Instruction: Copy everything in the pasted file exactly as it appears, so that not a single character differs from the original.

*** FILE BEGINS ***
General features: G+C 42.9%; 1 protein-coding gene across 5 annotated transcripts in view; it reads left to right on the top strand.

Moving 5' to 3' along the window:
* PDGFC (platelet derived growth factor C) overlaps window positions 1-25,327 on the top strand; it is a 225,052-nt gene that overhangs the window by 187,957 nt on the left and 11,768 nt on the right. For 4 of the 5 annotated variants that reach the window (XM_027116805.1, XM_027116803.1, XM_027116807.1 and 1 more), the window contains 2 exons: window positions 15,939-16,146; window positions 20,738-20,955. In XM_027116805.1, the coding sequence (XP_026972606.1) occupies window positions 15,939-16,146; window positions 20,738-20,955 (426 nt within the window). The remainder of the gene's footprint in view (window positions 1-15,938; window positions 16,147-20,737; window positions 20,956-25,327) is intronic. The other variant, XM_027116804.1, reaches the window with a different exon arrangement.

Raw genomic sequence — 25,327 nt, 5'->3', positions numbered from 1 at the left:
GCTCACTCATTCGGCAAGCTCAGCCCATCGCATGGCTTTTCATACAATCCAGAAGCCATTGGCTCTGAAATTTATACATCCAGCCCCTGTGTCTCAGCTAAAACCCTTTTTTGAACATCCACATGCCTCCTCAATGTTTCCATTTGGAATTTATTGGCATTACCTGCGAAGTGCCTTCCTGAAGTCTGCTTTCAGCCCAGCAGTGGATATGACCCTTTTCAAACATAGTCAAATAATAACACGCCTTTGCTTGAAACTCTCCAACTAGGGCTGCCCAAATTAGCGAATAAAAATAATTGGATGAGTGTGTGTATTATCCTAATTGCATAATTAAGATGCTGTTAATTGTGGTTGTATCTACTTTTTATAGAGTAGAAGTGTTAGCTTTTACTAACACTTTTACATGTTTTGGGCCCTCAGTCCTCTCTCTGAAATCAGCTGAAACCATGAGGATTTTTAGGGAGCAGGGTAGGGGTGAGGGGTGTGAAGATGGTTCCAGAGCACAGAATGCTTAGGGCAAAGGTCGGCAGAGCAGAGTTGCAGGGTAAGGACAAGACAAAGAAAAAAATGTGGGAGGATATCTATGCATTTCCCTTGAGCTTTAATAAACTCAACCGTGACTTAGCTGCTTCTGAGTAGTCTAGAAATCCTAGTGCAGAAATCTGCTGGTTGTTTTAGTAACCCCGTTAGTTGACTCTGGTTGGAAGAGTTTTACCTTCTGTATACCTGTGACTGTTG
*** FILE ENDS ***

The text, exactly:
General features: G+C 42.9%; 1 protein-coding gene across 5 annotated transcripts in view; it reads left to right on the top strand.

Moving 5' to 3' along the window:
* PDGFC (platelet derived growth factor C) overlaps window positions 1-25,327 on the top strand; it is a 225,052-nt gene that overhangs the window by 187,957 nt on the left and 11,768 nt on the right. For 4 of the 5 annotated variants that reach the window (XM_027116805.1, XM_027116803.1, XM_027116807.1 and 1 more), the window contains 2 exons: window positions 15,939-16,146; window positions 20,738-20,955. In XM_027116805.1, the coding sequence (XP_026972606.1) occupies window positions 15,939-16,146; window positions 20,738-20,955 (426 nt within the window). The remainder of the gene's footprint in view (window positions 1-15,938; window positions 16,147-20,737; window positions 20,956-25,327) is intronic. The other variant, XM_027116804.1, reaches the window with a different exon arrangement.

Raw genomic sequence — 25,327 nt, 5'->3', positions numbered from 1 at the left:
GCTCACTCATTCGGCAAGCTCAGCCCATCGCATGGCTTTTCATACAATCCAGAAGCCATTGGCTCTGAAATTTATACATCCAGCCCCTGTGTCTCAGCTAAAACCCTTTTTTGAACATCCACATGCCTCCTCAATGTTTCCATTTGGAATTTATTGGCATTACCTGCGAAGTGCCTTCCTGAAGTCTGCTTTCAGCCCAGCAGTGGATATGACCCTTTTCAAACATAGTCAAATAATAACACGCCTTTGCTTGAAACTCTCCAACTAGGGCTGCCCAAATTAGCGAATAAAAATAATTGGATGAGTGTGTGTATTATCCTAATTGCATAATTAAGATGCTGTTAATTGTGGTTGTATCTACTTTTTATAGAGTAGAAGTGTTAGCTTTTACTAACACTTTTACATGTTTTGGGCCCTCAGTCCTCTCTCTGAAATCAGCTGAAACCATGAGGATTTTTAGGGAGCAGGGTAGGGGTGAGGGGTGTGAAGATGGTTCCAGAGCACAGAATGCTTAGGGCAAAGGTCGGCAGAGCAGAGTTGCAGGGTAAGGACAAGACAAAGAAAAAAATGTGGGAGGATATCTATGCATTTCCCTTGAGCTTTAATAAACTCAACCGTGACTTAGCTGCTTCTGAGTAGTCTAGAAATCCTAGTGCAGAAATCTGCTGGTTGTTTTAGTAACCCCGTTAGTTGACTCTGGTTGGAAGAGTTTTACCTTCTGTATACCTGTGACTGTTG